Though Justices Kagan and Breyer agreed that religious organizations are entitled to an exemption to the contraceptive mandate of the ACA, they disagreed with the majority’s reasoning. They instead argued that presidential administrations have broad power to issue exemptions, and therefore, the religious organizations should be exempt from the mandate only because the administration allows them to be exempt. They disagreed with the majority’s assertion that HRSA had the statutory authority to issue an exemption on the basis of RFRA.
What is the significance of this case?
This case reaffirms that the government cannot pave over the consciences of religious organizations in pursuit of a policy goal when the government has other options for achieving that goal that do not infringe religious liberty. The right of religious organizations to operate in a manner consistent with their religious beliefs is a fundamental right protected by the Constitution.
Today’s ruling also charts a path forward for public policy debates where Americans disagree about fundamental truths. As Russell Moore said of today’s ruling, “My hope is that now we can move on toward an American public square in which we can have moral and doctrinal debates without seeking to force people into choosing between their deepest held convictions and the callings of service to which those convictions lead. These joyful nuns can now serve the poor without fear that Uncle Sam will try to be their Pope. For all Americans, whatever our views, this is good news.”
How did the ERLC engage in this case?
The ERLC filed an amicus brief (a friend-of-the-court brief) with other religious organizations arguing that the contraceptive mandate does impose a substantial burden on religious organizations.
Specifically, we argued that forcing Little Sisters to provide contraception coverage as a part of their heath care plans would violate their sincerely held religious beliefs. We also pointed out that if the exemption was not granted, the Little Sisters would be subject to over 2 million dollars in fines for noncompliance. Both of these reasons prove the mandate imposed a substantial burden.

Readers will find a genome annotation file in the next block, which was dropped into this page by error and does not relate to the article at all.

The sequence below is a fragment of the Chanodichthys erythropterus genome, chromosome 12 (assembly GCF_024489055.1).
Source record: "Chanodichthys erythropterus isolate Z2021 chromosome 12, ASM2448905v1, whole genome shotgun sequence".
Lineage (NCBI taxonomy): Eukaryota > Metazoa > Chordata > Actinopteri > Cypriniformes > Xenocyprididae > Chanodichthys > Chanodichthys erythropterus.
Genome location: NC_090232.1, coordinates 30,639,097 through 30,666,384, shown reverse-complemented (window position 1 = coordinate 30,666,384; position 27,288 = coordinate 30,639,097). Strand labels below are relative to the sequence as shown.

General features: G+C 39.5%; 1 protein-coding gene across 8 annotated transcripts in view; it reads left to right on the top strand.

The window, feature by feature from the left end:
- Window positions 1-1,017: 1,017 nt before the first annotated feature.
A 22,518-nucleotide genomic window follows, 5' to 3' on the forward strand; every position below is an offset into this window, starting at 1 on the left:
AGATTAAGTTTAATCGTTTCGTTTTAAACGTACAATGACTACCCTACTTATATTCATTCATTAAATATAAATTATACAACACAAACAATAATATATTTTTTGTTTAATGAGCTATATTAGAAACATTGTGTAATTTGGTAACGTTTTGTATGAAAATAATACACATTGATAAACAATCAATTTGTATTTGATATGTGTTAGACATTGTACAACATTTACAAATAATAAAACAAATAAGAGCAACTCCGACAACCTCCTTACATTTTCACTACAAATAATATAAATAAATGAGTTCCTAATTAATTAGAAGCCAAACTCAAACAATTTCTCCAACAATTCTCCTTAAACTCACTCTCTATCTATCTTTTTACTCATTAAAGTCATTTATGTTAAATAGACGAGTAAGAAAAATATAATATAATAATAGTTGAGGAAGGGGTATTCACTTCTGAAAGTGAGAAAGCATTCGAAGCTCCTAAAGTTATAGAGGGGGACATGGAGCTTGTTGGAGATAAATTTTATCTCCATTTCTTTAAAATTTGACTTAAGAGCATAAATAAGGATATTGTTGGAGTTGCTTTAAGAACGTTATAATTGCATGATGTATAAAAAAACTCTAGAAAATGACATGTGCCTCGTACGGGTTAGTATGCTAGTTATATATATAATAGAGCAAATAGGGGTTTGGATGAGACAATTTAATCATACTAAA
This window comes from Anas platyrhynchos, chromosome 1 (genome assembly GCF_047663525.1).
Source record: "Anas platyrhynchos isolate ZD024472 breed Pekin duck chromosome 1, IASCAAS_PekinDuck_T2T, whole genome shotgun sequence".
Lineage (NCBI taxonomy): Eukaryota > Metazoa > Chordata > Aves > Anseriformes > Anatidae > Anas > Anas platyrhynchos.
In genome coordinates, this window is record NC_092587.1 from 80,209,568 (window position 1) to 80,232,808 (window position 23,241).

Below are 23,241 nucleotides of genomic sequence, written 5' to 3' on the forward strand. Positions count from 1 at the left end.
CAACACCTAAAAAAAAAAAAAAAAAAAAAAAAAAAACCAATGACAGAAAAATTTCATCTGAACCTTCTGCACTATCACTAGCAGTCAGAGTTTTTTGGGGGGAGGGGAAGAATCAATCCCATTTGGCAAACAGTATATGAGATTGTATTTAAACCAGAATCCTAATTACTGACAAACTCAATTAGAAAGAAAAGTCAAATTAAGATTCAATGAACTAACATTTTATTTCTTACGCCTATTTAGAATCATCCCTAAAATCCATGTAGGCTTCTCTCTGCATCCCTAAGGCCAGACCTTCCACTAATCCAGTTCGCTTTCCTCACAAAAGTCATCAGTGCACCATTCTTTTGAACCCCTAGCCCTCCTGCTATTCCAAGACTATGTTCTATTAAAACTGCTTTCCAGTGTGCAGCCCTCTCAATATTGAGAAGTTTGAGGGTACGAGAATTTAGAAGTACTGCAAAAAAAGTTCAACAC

Further, we argued that the government has other options for providing contraception to Americans that does not require the infringement of religious liberty. As Dr. Moore argued in 2017, “the government can ensure access to contraceptives just fine without forcing nuns to deliver them.”
What does today’s ruling mean moving forward?
Today’s ruling means that HHS’s religious and moral exemptions to the contraceptive mandate were properly issued and finalized under the terms of the ACA and the APA.
Hopefully, today’s ruling is the end of this long saga. However in a separate opinion, Justice Alito expressed that future litigation on these issues is a possibility. The case is now headed back to the circuit courts for further consideration in light of the opinion issued by the Court today. The lower courts will now decide whether HHS issued these rules under other provisions of the APA that were not before the Court in this case.
We hope the lower courts will affirm HHS’s new rules and bring a final end to the litigation over the contraceptive mandate. Russell Moore commented today, “The Little Sisters never wanted to be in court, and are not in any way political activists. All they want is to carry out their mission of serving the poorest and most vulnerable among us. One need not agree with the Sisters on their theological or moral beliefs to recognize that a free country should allow them to serve without state harassment.”
ERLC interns Julia Stamper, Sloan Collier, and Mary Beth Teague contributed to this article.